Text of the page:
METROPOLIS | CLASSIFIEDS | PERSONALS | JOBS
LIFE IN JAPAN
Gregg Alan

Gregg AlanOccupation:
Used motorcycle car dealer
Time in Japan:
10 years






Motorbikes have been in my family for as long as I can remember, so I think of my job as a hobby first and a means of making money second. I love what I do, that is the most important thing as far as I am concerned. I would much rather be poor and enjoying myself than rich and unhappy.

When I first came to Tokyo, I got a job working in the biggest motorbike company in the area. I stayed there for five years-- five years without a vacation. I eventually decided it was time to get out and live a little, so I embarked on a three-month holiday right here in Tokyo. At that time, I honestly didn' know what I was going to do for money, but after a friend gave me a scooter which I repaired and re-sold for Y20,000, I realized that it was possible for me to do something that I enjoyed and make a bit of cash, too. I knew there was a demand for cheap bikes in Tokyo, so I started going around collecting discarded scooters from bike dealers that I knew and repairing them in front of my house. Things snowballed from there, really. I had no intention of starting a business, it just happened. Still, a couple of visits from a police force curious as to why the neighborhood was suddenly littered with motorbikes, convinced me that I had better get legitimate real quick.

When I first started out, 99% of my customers were foreigners, but now they only account for two to three percent of my business. This is partly due to the sluggish economy-- Japanese people are now looking around for better deals on things like cars and bikes-- and partly to the decrease in the number of foreigners living here. Also, now that I run a "proper business", everything has to be done by the book and I have to think about my overhead. I can no longer have the favors-for-friends attitude and I guess that has put a few people off.

A typical day starts at around 7:30am and I am usually at the shop by 11:00am. I often work until very late, but I don't really think of it as working. Over the years I have built up some very good relationships with my customers, and a large part of my day is spent talking with them and generally taking it easy. I go to bike auctions twice a week (Tuesdays and Wednesdays) and car auctions every Friday. I don't keep any stock in my shop, so if a customer wants me to get them a car or motorcycle, I take them along to an auction and they can pick out one that they like. Doing things this way means that I can offer a highly personalized service at a reasonable price.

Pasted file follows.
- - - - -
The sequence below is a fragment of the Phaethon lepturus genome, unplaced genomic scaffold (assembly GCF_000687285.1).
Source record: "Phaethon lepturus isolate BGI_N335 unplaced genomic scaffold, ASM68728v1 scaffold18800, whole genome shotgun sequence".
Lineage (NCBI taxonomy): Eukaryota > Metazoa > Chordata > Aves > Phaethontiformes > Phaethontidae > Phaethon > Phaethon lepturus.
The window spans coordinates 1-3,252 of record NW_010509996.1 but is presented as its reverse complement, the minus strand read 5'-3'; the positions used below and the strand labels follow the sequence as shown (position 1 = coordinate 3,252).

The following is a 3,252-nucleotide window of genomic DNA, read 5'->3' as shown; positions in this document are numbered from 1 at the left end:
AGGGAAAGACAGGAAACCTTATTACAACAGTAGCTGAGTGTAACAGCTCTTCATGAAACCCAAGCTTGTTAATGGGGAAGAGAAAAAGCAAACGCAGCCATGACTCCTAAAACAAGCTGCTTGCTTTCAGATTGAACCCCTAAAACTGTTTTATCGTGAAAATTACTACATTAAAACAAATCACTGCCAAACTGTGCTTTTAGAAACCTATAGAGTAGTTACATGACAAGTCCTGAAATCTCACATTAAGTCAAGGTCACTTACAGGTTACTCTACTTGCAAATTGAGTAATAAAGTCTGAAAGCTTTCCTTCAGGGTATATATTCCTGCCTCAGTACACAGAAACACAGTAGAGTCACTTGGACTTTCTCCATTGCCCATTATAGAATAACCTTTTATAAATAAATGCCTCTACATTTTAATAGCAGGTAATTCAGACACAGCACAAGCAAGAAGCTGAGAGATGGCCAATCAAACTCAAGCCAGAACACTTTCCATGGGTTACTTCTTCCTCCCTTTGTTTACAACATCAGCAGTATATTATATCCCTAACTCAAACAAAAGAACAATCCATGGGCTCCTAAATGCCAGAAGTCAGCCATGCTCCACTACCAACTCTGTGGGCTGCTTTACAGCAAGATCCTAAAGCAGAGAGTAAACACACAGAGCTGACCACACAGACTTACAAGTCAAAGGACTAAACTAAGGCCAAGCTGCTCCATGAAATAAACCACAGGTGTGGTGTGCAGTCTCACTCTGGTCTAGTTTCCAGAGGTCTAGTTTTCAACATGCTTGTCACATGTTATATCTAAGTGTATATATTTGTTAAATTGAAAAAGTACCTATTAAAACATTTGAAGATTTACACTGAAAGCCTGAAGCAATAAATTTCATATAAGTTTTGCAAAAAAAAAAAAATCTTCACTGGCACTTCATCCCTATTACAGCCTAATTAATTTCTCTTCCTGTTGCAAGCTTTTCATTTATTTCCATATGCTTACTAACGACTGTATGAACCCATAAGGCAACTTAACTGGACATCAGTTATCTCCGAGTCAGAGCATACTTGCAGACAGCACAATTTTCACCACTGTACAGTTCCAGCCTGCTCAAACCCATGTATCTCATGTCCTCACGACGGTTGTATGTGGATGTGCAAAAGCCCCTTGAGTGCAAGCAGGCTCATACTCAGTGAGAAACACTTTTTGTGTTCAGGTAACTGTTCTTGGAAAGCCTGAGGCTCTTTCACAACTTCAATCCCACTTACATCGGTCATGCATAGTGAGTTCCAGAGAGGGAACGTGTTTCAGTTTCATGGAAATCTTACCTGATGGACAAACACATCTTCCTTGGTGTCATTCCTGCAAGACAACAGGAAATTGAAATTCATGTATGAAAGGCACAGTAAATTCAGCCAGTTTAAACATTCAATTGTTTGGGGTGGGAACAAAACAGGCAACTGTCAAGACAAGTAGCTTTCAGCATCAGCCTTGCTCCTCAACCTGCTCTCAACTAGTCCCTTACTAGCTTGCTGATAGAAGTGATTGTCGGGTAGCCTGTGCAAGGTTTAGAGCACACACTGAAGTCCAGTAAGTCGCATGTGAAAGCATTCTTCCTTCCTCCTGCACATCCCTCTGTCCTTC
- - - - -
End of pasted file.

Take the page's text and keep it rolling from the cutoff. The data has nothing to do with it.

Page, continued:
I always try to make my customers as happy as possible. If someone comes into the shop and says, "I want such-and-such a bike," I will talk to them and try to find out if that is what they really need. If it isn't, I will advise them against the purchase and offer a more practical alternative. I would never sell anything that I wouldn't buy myself, and I always treat people with the respect they deserve. These days, most of my business comes from word-of-mouth recommendations, so I guess I must be doing something right.

Do you know an interesting person in Tokyo? E-mail us at editor@tokyoclassified.com

LIFE IN JAPAN:
199: Diane Morris
Media & Advertising
198: Ross Mihara
NHK Sumo Announcer
196: Corky Alexander
Tokyo Weekender
195: Edward Obaidey
Acupuncturist
194: Merry Angel
Managing Director
193: Alison Pockett
Managing Partner
192: Zack Konno
Car Export Representive
191: Pamela S. Caudill
Assistant U.S. Customs
190: Caroline Power
Being a Broad
189: Geoffrey Tudor
P.R. Section Chief JAL
188: Ryuko Ishikawa M.D.
Family Psychiatrist
187: Georges Hassam
Arabic Dance Instructor
186: Larry London
DJ at InterFM
185: Richard James
Photographer & Writer
184: Alan Kidd
Rock Musician & Editor
183: Adam Hitchens
Mobile Hairdresser/Masseur
182: Lylian de la Vega
Volunteer
181: Annie Chang
Computer Training
180: Mike Jacobs
Writer/Photojournalist
179: Jimmy Angel
Rock'n'Roll Singer
178: Dante
Performer
177: Elizabeth Spencer
Tokyo Classified Intern
175: Paul E. Ainlay
Proprietor of D.B. Cooper's
174: Steve Bindon
Artist
173: Nanae Nagata & Naji Rahman
Proprietors of Heart Cocktail
172: Tom Holiday
Singer/Guitarist
171: Gordon Hutchingson
Copywriter
170: Barry Cardinal
Renshi Aikido Instructor
169: Tammy
Hostess
168: Steve Feldman
Computer Dealer
167: Eve Suter
Flower Designer
166: Paul Goldsmith
Computer/H.R. Consultant
165: Avry Gottesman
Auto Dealer
164: Russell Pollard
Financial Advisor
163: Sa'dia
Belly Dancer
162: Marcel L'Esperance
Choral Director
161: Gregg Alan
Used Motorcycle/Car Dealer
160: Dr. Greg Sapplers OMD
Oriental Medical Doctor
159: Ute Ikuta
Cat Lover
158: Pam Adkins
Shaw College
157: Cloudy Bong Water
Comedian/Performer/Teacher
156: Melissa
Internet Company Director
155: Paul Gibson
Proprietor, The Fiddler Pub
154: Ann Spiers
Psychotherapist
153: Evans M. Asare
Chef
152: Sandy Weiss
Acting Teacher
150: Kike
Dancer

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